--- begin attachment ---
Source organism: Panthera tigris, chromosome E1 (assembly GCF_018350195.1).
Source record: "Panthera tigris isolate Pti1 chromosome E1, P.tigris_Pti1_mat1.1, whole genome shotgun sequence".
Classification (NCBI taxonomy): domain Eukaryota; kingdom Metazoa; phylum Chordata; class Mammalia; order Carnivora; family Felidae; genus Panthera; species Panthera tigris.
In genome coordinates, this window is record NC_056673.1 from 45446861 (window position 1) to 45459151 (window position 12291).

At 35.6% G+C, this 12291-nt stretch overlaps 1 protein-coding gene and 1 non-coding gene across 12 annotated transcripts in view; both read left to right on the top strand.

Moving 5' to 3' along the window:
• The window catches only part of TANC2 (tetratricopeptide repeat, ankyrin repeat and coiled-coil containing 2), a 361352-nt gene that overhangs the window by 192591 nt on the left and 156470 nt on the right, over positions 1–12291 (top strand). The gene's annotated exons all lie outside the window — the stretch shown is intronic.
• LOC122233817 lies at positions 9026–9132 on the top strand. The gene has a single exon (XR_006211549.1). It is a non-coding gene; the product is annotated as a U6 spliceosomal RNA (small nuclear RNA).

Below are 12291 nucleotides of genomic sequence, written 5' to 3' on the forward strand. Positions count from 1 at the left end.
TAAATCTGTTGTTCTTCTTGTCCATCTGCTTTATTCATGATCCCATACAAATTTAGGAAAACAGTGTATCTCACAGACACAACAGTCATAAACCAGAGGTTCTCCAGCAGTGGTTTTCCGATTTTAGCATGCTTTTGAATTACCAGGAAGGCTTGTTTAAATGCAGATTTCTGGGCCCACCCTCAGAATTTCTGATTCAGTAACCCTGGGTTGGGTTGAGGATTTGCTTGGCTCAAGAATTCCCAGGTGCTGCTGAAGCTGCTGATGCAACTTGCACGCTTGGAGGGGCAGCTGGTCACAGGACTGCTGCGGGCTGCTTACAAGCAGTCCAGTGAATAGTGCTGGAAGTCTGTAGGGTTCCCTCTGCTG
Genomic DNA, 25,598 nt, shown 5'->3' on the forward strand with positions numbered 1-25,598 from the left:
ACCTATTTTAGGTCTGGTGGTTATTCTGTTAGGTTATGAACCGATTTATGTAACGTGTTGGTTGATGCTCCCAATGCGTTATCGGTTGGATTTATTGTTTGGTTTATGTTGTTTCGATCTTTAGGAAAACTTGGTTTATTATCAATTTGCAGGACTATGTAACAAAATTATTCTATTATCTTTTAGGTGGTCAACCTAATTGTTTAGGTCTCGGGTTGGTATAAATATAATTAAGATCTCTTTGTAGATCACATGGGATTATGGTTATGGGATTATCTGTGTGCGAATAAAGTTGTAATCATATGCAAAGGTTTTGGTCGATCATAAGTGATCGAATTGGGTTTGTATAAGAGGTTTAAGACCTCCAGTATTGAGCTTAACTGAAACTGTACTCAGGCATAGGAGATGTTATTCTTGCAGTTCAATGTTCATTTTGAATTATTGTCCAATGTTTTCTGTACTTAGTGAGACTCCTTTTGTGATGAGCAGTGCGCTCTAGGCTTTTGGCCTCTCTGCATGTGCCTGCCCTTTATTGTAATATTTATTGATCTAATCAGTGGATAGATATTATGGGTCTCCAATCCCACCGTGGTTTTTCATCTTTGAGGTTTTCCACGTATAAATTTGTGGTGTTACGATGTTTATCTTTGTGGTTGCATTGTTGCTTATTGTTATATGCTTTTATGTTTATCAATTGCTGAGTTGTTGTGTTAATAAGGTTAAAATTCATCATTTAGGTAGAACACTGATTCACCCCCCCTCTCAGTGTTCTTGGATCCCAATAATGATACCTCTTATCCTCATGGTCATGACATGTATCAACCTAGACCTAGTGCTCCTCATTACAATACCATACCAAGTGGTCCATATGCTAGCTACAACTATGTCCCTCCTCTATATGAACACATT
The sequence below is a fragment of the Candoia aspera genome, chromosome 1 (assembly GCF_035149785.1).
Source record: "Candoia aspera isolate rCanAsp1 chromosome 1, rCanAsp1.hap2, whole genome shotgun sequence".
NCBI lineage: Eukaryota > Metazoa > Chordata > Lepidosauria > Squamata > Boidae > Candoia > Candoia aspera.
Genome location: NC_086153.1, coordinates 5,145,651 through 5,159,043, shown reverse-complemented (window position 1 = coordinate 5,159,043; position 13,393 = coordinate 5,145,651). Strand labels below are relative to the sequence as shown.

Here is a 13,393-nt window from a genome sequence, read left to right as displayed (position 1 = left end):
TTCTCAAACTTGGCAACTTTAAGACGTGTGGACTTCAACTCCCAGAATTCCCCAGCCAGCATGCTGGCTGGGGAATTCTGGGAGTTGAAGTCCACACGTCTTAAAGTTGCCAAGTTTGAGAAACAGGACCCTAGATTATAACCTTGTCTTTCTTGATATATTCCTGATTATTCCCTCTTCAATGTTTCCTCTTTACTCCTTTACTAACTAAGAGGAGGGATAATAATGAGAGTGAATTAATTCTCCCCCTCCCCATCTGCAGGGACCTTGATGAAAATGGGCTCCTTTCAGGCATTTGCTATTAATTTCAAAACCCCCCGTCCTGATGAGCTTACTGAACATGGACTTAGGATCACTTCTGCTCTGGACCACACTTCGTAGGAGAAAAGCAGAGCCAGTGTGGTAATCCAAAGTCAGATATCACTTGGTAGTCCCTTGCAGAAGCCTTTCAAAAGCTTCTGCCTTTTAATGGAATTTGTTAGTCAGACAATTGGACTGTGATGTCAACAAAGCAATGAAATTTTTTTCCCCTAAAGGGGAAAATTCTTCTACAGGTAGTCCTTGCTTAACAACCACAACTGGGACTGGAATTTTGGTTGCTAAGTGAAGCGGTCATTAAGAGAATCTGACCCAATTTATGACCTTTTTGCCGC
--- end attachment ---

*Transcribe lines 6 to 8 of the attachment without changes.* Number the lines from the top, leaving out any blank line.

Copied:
Moving 5' to 3' along the window:
• The window catches only part of TANC2 (tetratricopeptide repeat, ankyrin repeat and coiled-coil containing 2), a 361352-nt gene that overhangs the window by 192591 nt on the left and 156470 nt on the right, over positions 1–12291 (top strand). The gene's annotated exons all lie outside the window — the stretch shown is intronic.
• LOC122233817 lies at positions 9026–9132 on the top strand. The gene has a single exon (XR_006211549.1). It is a non-coding gene; the product is annotated as a U6 spliceosomal RNA (small nuclear RNA).